Big ash cloud hits 15,000ft after Sakurajima volcano eruption (PHOTOS)
Sakurajima volcano erupted in southern Japan Friday morning, causing its highest ash cloud in almost a year.
After a busy March of mini-eruptions, the plume soared higher than it’s been since May 2015, providing brilliant images for lucky onlookers who weren’t downwind of the belching mountain.
桜島また爆発してるし笑 pic.twitter.com/BRH5LUPKKE— KAZUKI (@basuke1923) April 1, 2016
Sakurajima overlooks the seaside city of Kagoshima on Japan’s Kyushu Island. It’s regularly monitored due its close proximity with the Sendai nuclear plant, which is 50km (30 miles) away.
Some Twitter users were alarmed by what they saw.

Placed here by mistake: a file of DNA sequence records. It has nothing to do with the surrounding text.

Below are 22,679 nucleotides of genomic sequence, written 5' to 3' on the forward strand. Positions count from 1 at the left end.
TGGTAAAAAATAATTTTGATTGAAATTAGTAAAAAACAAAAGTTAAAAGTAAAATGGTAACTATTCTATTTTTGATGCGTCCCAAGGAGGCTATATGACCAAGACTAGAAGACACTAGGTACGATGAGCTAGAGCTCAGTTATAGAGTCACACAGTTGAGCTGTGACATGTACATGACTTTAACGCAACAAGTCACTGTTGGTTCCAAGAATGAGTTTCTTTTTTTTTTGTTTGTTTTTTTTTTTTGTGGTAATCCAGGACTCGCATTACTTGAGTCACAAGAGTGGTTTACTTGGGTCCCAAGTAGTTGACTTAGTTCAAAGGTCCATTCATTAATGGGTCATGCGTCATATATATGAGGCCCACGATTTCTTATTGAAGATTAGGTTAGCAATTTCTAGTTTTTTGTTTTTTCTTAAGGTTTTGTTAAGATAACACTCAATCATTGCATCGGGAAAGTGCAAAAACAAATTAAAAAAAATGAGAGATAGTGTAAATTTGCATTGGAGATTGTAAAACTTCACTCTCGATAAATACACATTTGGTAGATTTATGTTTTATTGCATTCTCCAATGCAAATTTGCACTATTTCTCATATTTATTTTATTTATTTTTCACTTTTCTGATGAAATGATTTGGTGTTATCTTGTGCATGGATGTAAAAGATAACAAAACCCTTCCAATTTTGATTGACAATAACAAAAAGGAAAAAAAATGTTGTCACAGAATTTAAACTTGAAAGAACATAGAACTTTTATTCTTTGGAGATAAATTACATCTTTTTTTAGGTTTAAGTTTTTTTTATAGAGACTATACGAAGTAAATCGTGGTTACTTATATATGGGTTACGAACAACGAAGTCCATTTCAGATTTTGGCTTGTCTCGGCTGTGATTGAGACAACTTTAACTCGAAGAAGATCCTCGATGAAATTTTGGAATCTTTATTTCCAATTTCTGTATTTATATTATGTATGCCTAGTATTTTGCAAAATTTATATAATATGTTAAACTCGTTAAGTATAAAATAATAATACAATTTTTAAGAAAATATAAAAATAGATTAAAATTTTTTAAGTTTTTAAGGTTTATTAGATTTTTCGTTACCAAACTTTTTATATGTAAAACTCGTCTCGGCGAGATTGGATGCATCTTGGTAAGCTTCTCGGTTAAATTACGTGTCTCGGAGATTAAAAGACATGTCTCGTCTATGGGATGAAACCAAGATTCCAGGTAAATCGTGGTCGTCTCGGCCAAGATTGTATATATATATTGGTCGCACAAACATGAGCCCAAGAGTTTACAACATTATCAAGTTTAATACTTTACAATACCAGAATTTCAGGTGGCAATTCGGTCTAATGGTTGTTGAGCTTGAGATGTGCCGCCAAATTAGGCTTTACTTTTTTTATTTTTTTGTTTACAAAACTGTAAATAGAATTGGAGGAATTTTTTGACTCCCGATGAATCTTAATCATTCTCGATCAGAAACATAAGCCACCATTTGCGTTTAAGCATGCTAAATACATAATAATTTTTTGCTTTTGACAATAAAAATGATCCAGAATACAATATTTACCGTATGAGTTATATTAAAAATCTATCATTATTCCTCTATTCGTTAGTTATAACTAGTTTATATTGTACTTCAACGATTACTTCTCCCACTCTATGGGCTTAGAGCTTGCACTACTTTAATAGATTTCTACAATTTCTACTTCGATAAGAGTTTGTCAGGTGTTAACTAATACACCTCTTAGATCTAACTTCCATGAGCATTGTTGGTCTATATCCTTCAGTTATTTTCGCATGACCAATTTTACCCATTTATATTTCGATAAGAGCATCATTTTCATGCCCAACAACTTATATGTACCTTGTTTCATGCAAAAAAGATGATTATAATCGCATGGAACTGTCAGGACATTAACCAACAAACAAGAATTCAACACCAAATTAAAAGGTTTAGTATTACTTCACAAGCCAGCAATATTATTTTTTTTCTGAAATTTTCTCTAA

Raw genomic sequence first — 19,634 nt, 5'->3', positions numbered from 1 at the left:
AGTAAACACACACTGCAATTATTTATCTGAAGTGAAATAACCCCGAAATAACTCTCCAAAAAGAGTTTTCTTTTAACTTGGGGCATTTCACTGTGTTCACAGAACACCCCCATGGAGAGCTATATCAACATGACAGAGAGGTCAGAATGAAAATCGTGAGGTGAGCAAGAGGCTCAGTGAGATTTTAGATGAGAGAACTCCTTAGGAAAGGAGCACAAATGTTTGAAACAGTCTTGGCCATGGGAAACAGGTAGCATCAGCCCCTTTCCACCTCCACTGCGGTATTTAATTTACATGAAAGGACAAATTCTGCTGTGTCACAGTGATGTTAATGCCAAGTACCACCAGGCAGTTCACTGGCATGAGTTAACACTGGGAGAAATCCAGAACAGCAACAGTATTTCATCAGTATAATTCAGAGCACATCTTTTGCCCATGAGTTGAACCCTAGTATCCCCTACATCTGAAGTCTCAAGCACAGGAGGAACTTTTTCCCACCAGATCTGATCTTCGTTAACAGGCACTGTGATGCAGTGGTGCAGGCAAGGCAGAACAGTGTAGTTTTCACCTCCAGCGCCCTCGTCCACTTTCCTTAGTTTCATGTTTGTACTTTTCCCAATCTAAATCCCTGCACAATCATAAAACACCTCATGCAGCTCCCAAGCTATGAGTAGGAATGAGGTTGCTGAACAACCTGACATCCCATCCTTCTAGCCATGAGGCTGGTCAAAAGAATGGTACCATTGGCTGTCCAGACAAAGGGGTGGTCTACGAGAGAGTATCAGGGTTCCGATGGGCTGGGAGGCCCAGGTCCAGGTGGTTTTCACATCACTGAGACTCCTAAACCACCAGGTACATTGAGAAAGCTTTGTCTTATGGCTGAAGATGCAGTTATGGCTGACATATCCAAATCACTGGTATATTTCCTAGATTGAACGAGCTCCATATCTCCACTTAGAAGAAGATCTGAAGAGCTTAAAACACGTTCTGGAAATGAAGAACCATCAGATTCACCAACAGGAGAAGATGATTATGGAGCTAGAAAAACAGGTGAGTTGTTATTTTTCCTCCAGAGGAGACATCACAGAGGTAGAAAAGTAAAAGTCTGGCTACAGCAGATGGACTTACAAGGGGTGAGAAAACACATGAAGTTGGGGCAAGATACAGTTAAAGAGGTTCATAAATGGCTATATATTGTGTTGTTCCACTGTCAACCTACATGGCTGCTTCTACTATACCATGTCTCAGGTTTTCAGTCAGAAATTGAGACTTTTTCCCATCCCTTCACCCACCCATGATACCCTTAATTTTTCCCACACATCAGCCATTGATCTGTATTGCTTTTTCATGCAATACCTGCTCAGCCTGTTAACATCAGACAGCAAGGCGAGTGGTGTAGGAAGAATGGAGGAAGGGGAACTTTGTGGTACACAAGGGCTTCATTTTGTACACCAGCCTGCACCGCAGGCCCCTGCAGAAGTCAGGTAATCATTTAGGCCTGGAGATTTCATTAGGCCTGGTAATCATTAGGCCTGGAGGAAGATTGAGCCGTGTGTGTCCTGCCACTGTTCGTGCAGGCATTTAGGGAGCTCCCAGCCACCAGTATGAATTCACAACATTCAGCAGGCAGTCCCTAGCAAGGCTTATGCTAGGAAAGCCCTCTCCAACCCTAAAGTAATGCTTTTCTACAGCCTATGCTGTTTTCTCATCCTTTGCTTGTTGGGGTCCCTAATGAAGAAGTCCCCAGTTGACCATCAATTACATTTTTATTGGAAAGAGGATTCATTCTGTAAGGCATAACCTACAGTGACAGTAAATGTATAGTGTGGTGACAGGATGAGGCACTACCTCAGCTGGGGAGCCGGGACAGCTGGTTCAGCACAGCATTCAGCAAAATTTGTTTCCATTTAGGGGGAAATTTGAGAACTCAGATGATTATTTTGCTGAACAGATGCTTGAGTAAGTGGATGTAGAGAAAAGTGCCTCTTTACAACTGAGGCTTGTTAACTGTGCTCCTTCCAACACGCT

鹿児島県民にとってはこれが普通だよねー！ほかの県の人はどう思うのかな？— koto@ (@Koto24G) April 1, 2016
おはようございます— 吉留直人 (@NaotoYoshidome) March 26, 2016
Residents in surrounding areas were evacuated in August 2015 after the warnings for the volcano reached the second highest level, although Friday’s blast beat August levels.
READ MORE: Japan's Sakurajima volcano erupts some 50km from nuclear plant - Met Agency (VIDEO)
The Minamidake crater in the volcano’s old summit vent is the one making all this noise, as opposed to Showa, which has caused most eruptions since 2006.
Sakurajima’s most powerful eruption occurred in 1914 with lava flows filling the space between the island and mainland, turning it into a peninsula.
"The Sakurajima eruption in 1914, one of the biggest eruptions in history: https://t.co/ElXdaaVHTh#photographypic.twitter.com/liH7baQn7s"— Daniel Gennaoui (@DanielGennaoui) March 19, 2016